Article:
From "Twilight" to "The Vampire Diaries," vampires are everywhere, and we've really come to love our famous fanged friends. Real-life vampires, however, don't have it so easy, as MTV's "True Life" explored last year:
People who self-identify as vampires are often misunderstood and find themselves hesitant to reveal their identities to others, even in critical situations involving social workers and health care professionals, according to a recent study from Idaho State University and College of the Canyons researchers, published in the journal Critical Social Work. These academics sought to shed necessary light on a secretive, little-known community and the challenges it faces.
MTV News spoke with Idaho State University's Social Work Program director, Dr. DJ Williams, about his findings.
The survey participants were universally scared of being ridiculed or incorrectly labeled as mentally ill.
None of the 11 participants answered questions in a way that would indicate any kind of abnormal psychiatric histories or below-average levels of functioning. Still, although they had assumed their vampire identities for an average of 14.2 years, they were extremely hesitant to disclose their lifestyle information to health professionals.
"I think that the big issue here is that when a client goes to see a health professional or a social worker, we all have common issues and we all have very difficult problems that we need help for," Williams told us. "[T]he better the professional can understand somebody -- and that person’s identity and worldview and philosophy and lifestyle -- the more likely that clinician can be helpful. The better you can understand your client, the more likely you are to help them in important ways."
There are two primary types of vampires: "lifestyle" and "real."
The community is diverse, with people of all ages, ethnicities and religious backgrounds, but Williams -- who first became interested in vampirism after studying consensual sadomasochism and interviewing a dominatrix who identified as a vampire -- explained that it breaks down into two main groups.
"There are a lot of different kinds of lifestyle vampires, but the key feature is they relate to, or incorporate in some way, the persona of the vampire," he said. "These are some of the people who have a nocturnal lifestyle. They might wear black clothing and sport fangs and those kinds of things."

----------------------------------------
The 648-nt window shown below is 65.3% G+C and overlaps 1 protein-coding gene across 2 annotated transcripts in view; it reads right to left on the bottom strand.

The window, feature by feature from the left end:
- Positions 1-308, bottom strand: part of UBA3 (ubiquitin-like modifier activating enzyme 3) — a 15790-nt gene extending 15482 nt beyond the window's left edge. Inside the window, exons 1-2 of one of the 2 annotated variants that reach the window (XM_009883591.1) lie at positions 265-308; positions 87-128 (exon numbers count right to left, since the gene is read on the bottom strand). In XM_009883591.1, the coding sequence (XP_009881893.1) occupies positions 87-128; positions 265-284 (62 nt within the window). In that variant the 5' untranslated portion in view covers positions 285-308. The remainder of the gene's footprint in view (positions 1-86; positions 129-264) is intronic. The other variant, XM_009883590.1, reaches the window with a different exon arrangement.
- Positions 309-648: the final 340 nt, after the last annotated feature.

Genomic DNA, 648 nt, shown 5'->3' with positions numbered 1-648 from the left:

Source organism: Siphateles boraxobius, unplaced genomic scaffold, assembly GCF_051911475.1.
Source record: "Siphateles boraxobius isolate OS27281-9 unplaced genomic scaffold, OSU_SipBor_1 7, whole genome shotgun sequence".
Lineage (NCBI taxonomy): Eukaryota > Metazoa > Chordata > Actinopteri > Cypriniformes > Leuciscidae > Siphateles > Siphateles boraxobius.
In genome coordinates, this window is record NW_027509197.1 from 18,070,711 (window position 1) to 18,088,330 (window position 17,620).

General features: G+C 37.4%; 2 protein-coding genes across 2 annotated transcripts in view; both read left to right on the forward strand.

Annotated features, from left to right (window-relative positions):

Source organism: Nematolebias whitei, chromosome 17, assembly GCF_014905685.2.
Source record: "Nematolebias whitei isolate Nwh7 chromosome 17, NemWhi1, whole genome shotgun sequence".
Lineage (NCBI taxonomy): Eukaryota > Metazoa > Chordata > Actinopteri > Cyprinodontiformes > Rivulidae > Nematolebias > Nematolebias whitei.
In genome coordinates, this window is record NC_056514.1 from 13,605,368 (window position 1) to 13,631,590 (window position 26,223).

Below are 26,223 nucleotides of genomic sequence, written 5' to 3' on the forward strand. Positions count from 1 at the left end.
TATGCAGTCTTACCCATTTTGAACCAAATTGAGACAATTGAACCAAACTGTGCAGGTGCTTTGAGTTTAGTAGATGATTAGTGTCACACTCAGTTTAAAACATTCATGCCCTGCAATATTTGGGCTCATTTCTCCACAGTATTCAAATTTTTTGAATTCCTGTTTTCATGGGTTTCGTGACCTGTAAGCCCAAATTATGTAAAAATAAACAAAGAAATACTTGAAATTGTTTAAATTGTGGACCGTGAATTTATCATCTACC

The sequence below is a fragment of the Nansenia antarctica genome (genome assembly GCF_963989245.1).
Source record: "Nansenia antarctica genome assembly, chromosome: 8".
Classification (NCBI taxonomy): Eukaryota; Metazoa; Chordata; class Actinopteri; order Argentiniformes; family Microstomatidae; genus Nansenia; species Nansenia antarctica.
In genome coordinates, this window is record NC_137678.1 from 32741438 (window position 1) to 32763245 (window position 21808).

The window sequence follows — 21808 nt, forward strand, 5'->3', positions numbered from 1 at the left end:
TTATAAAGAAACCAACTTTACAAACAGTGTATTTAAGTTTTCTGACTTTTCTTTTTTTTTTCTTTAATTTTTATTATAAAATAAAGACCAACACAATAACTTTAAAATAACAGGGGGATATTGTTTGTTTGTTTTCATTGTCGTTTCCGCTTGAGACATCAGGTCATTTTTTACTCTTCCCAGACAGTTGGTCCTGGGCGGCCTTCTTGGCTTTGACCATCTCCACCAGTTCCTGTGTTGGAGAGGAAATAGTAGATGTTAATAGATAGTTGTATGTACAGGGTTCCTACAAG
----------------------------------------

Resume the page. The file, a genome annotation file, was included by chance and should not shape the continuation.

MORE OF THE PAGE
And yes, some vampires have an interest in ingesting "a tiny amount of blood" from donors or animals.
According to Williams, "real" vampires (as opposed to lifestyle vampires) are the subset more likely to be misunderstood by the general public.
"They may or may not identify with the vampire persona, but they believe that they need extra energy ... in order to sustain health," Williams said. "[T]hey may or may not like the vampire myths and stories. All of that is somewhat irrelevant."
Not all of them consume blood, but those who do cite their need for extra energy as the impetus. "It’s not uncommon," Williams said. "It’s not the majority of vampires but it is a sizable percentage, and that’s the way they believe they get extra energy. So it kind of depends on the vampire -- what works for that person in terms of gaining extra energy."
Those who do ingest blood go to great lengths to ensure their own safety and health in the process. ("It is generally expected within the community that vampires should act ethically and responsibly in feeding practices," Williams wrote in the study.)
As for monstrous vampire-like figures in pop culture, Williams sees more harm than good.
"In some ways it hurts the real vampire community because that’s what people's interpretation of vampires comes from," he said. "Real vampires are not what people think. They don’t fit the stereotype."
The study concluded that all identities deserve fair and judgement-free treatment.
Can the general public lessen the stigma around vampirism? Williams hopes so.
"The message is to not take things at face value, to be more aware of our stereotypes and our judgments, maybe focus on commonalities that people have," he said. "People understand themselves in very different ways, and that’s OK. We’re all human. We all have a lot of things in common. I think a little more awareness of our own biases and more cultural sensitivity -- more compassion -- that’s really the important thing underlying all of this."
That's good advice for interacting with anyone, no matter whether they sleep in a bed or a coffin.